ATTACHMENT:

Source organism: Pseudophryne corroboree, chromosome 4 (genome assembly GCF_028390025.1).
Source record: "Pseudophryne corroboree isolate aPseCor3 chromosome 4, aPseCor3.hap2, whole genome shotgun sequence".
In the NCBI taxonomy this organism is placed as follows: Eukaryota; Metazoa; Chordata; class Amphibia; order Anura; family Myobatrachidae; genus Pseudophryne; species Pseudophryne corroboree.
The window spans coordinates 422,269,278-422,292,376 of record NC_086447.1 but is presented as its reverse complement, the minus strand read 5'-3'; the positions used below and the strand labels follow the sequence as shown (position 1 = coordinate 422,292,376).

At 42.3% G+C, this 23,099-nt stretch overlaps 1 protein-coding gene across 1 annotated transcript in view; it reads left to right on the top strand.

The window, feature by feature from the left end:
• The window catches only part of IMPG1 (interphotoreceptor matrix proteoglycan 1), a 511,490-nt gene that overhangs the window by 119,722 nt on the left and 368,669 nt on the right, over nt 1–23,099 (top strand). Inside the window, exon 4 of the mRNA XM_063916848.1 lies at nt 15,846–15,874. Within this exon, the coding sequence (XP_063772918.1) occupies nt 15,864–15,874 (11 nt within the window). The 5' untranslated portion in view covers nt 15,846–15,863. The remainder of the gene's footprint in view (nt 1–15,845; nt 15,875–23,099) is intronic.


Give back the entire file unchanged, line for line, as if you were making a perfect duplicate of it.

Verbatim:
Source organism: Pseudophryne corroboree, chromosome 4 (genome assembly GCF_028390025.1).
Source record: "Pseudophryne corroboree isolate aPseCor3 chromosome 4, aPseCor3.hap2, whole genome shotgun sequence".
In the NCBI taxonomy this organism is placed as follows: Eukaryota; Metazoa; Chordata; class Amphibia; order Anura; family Myobatrachidae; genus Pseudophryne; species Pseudophryne corroboree.
The window spans coordinates 422,269,278-422,292,376 of record NC_086447.1 but is presented as its reverse complement, the minus strand read 5'-3'; the positions used below and the strand labels follow the sequence as shown (position 1 = coordinate 422,292,376).

At 42.3% G+C, this 23,099-nt stretch overlaps 1 protein-coding gene across 1 annotated transcript in view; it reads left to right on the top strand.

The window, feature by feature from the left end:
• The window catches only part of IMPG1 (interphotoreceptor matrix proteoglycan 1), a 511,490-nt gene that overhangs the window by 119,722 nt on the left and 368,669 nt on the right, over nt 1–23,099 (top strand). Inside the window, exon 4 of the mRNA XM_063916848.1 lies at nt 15,846–15,874. Within this exon, the coding sequence (XP_063772918.1) occupies nt 15,864–15,874 (11 nt within the window). The 5' untranslated portion in view covers nt 15,846–15,863. The remainder of the gene's footprint in view (nt 1–15,845; nt 15,875–23,099) is intronic.